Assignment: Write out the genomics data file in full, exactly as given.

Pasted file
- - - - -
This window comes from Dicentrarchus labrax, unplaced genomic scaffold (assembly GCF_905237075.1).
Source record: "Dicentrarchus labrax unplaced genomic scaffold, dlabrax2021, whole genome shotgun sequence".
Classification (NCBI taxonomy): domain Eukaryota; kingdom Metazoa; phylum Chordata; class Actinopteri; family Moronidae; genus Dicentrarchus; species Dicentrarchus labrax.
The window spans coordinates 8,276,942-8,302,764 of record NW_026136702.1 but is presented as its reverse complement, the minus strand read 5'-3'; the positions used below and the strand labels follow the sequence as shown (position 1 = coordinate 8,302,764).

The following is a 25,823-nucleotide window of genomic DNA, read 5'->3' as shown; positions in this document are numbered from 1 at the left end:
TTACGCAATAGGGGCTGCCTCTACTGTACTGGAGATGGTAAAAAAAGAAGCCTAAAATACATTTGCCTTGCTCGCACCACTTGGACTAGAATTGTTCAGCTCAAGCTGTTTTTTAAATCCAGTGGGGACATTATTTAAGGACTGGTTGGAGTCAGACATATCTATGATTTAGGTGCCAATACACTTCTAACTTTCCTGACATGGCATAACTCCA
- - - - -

This window comes from Dicentrarchus labrax, unplaced genomic scaffold (assembly GCF_905237075.1).
Source record: "Dicentrarchus labrax unplaced genomic scaffold, dlabrax2021, whole genome shotgun sequence".
Classification (NCBI taxonomy): domain Eukaryota; kingdom Metazoa; phylum Chordata; class Actinopteri; family Moronidae; genus Dicentrarchus; species Dicentrarchus labrax.
The window spans coordinates 8,276,942-8,302,764 of record NW_026136702.1 but is presented as its reverse complement, the minus strand read 5'-3'; the positions used below and the strand labels follow the sequence as shown (position 1 = coordinate 8,302,764).

The following is a 25,823-nucleotide window of genomic DNA, read 5'->3' as shown; positions in this document are numbered from 1 at the left end:
TTACGCAATAGGGGCTGCCTCTACTGTACTGGAGATGGTAAAAAAAGAAGCCTAAAATACATTTGCCTTGCTCGCACCACTTGGACTAGAATTGTTCAGCTCAAGCTGTTTTTTAAATCCAGTGGGGACATTATTTAAGGACTGGTTGGAGTCAGACATATCTATGATTTAGGTGCCAATACACTTCTAACTTTCCTGACATGGCATAACTCCA